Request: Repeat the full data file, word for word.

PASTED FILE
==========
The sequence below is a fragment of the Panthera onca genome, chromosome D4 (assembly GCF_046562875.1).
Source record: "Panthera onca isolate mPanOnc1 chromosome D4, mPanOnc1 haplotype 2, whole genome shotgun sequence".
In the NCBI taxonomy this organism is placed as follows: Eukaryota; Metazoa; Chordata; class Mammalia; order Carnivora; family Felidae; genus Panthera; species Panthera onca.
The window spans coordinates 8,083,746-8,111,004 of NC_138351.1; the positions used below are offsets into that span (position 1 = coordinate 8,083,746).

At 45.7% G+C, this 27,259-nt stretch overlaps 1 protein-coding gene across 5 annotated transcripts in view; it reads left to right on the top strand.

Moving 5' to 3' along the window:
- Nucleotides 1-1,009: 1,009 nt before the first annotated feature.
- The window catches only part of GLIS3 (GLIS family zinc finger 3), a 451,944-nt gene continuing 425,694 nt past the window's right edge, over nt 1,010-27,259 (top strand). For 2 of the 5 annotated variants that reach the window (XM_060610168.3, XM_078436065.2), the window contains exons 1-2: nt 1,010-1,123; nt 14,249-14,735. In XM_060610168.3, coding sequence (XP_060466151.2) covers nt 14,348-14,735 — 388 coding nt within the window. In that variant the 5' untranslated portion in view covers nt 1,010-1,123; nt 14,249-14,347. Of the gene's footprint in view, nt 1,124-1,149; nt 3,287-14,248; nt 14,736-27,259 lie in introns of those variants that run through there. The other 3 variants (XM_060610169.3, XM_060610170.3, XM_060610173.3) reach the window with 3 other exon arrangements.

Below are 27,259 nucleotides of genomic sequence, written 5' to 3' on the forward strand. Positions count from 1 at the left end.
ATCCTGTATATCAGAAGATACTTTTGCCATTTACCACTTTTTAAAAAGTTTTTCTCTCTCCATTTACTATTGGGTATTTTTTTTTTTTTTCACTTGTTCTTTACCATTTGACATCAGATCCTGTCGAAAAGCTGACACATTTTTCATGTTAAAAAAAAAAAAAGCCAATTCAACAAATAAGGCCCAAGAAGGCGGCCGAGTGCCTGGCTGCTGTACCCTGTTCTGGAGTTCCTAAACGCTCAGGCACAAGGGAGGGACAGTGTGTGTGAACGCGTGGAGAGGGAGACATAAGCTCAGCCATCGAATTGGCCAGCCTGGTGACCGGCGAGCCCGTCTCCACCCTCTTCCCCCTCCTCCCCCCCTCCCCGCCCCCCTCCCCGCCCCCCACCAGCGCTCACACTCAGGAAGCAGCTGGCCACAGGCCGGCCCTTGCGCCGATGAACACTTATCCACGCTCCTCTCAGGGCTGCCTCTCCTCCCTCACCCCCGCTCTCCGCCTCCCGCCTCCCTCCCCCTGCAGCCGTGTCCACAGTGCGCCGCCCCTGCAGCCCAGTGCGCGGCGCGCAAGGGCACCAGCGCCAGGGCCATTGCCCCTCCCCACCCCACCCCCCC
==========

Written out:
The sequence below is a fragment of the Panthera onca genome, chromosome D4 (assembly GCF_046562875.1).
Source record: "Panthera onca isolate mPanOnc1 chromosome D4, mPanOnc1 haplotype 2, whole genome shotgun sequence".
In the NCBI taxonomy this organism is placed as follows: Eukaryota; Metazoa; Chordata; class Mammalia; order Carnivora; family Felidae; genus Panthera; species Panthera onca.
The window spans coordinates 8,083,746-8,111,004 of NC_138351.1; the positions used below are offsets into that span (position 1 = coordinate 8,083,746).

At 45.7% G+C, this 27,259-nt stretch overlaps 1 protein-coding gene across 5 annotated transcripts in view; it reads left to right on the top strand.

Moving 5' to 3' along the window:
- Nucleotides 1-1,009: 1,009 nt before the first annotated feature.
- The window catches only part of GLIS3 (GLIS family zinc finger 3), a 451,944-nt gene continuing 425,694 nt past the window's right edge, over nt 1,010-27,259 (top strand). For 2 of the 5 annotated variants that reach the window (XM_060610168.3, XM_078436065.2), the window contains exons 1-2: nt 1,010-1,123; nt 14,249-14,735. In XM_060610168.3, coding sequence (XP_060466151.2) covers nt 14,348-14,735 — 388 coding nt within the window. In that variant the 5' untranslated portion in view covers nt 1,010-1,123; nt 14,249-14,347. Of the gene's footprint in view, nt 1,124-1,149; nt 3,287-14,248; nt 14,736-27,259 lie in introns of those variants that run through there. The other 3 variants (XM_060610169.3, XM_060610170.3, XM_060610173.3) reach the window with 3 other exon arrangements.

Below are 27,259 nucleotides of genomic sequence, written 5' to 3' on the forward strand. Positions count from 1 at the left end.
ATCCTGTATATCAGAAGATACTTTTGCCATTTACCACTTTTTAAAAAGTTTTTCTCTCTCCATTTACTATTGGGTATTTTTTTTTTTTTTCACTTGTTCTTTACCATTTGACATCAGATCCTGTCGAAAAGCTGACACATTTTTCATGTTAAAAAAAAAAAAAGCCAATTCAACAAATAAGGCCCAAGAAGGCGGCCGAGTGCCTGGCTGCTGTACCCTGTTCTGGAGTTCCTAAACGCTCAGGCACAAGGGAGGGACAGTGTGTGTGAACGCGTGGAGAGGGAGACATAAGCTCAGCCATCGAATTGGCCAGCCTGGTGACCGGCGAGCCCGTCTCCACCCTCTTCCCCCTCCTCCCCCCCTCCCCGCCCCCCTCCCCGCCCCCCACCAGCGCTCACACTCAGGAAGCAGCTGGCCACAGGCCGGCCCTTGCGCCGATGAACACTTATCCACGCTCCTCTCAGGGCTGCCTCTCCTCCCTCACCCCCGCTCTCCGCCTCCCGCCTCCCTCCCCCTGCAGCCGTGTCCACAGTGCGCCGCCCCTGCAGCCCAGTGCGCGGCGCGCAAGGGCACCAGCGCCAGGGCCATTGCCCCTCCCCACCCCACCCCCCC